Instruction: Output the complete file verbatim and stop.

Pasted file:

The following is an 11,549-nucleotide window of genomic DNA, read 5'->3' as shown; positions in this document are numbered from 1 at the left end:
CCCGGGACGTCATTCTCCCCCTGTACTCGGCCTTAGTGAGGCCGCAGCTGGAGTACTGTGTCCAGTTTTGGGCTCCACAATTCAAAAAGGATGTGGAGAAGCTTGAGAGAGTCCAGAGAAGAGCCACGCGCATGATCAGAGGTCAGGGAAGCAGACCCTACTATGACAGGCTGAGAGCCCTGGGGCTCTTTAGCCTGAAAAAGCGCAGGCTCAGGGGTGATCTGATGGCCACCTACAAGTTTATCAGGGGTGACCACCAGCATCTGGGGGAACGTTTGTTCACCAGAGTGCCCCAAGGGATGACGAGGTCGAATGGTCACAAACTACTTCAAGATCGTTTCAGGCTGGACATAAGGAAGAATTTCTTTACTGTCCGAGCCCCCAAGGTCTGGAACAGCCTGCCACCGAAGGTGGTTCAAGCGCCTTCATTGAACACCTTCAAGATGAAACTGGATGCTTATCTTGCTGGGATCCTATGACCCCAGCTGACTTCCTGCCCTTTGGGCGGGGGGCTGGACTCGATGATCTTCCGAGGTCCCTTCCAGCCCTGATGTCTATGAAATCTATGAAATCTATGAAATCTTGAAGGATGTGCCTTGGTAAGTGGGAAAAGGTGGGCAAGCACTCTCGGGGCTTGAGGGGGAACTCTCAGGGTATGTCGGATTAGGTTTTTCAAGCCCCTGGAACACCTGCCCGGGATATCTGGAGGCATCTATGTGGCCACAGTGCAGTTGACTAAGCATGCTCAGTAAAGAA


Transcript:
The following is an 11,549-nucleotide window of genomic DNA, read 5'->3' as shown; positions in this document are numbered from 1 at the left end:
CCCGGGACGTCATTCTCCCCCTGTACTCGGCCTTAGTGAGGCCGCAGCTGGAGTACTGTGTCCAGTTTTGGGCTCCACAATTCAAAAAGGATGTGGAGAAGCTTGAGAGAGTCCAGAGAAGAGCCACGCGCATGATCAGAGGTCAGGGAAGCAGACCCTACTATGACAGGCTGAGAGCCCTGGGGCTCTTTAGCCTGAAAAAGCGCAGGCTCAGGGGTGATCTGATGGCCACCTACAAGTTTATCAGGGGTGACCACCAGCATCTGGGGGAACGTTTGTTCACCAGAGTGCCCCAAGGGATGACGAGGTCGAATGGTCACAAACTACTTCAAGATCGTTTCAGGCTGGACATAAGGAAGAATTTCTTTACTGTCCGAGCCCCCAAGGTCTGGAACAGCCTGCCACCGAAGGTGGTTCAAGCGCCTTCATTGAACACCTTCAAGATGAAACTGGATGCTTATCTTGCTGGGATCCTATGACCCCAGCTGACTTCCTGCCCTTTGGGCGGGGGGCTGGACTCGATGATCTTCCGAGGTCCCTTCCAGCCCTGATGTCTATGAAATCTATGAAATCTATGAAATCTTGAAGGATGTGCCTTGGTAAGTGGGAAAAGGTGGGCAAGCACTCTCGGGGCTTGAGGGGGAACTCTCAGGGTATGTCGGATTAGGTTTTTCAAGCCCCTGGAACACCTGCCCGGGATATCTGGAGGCATCTATGTGGCCACAGTGCAGTTGACTAAGCATGCTCAGTAAAGAA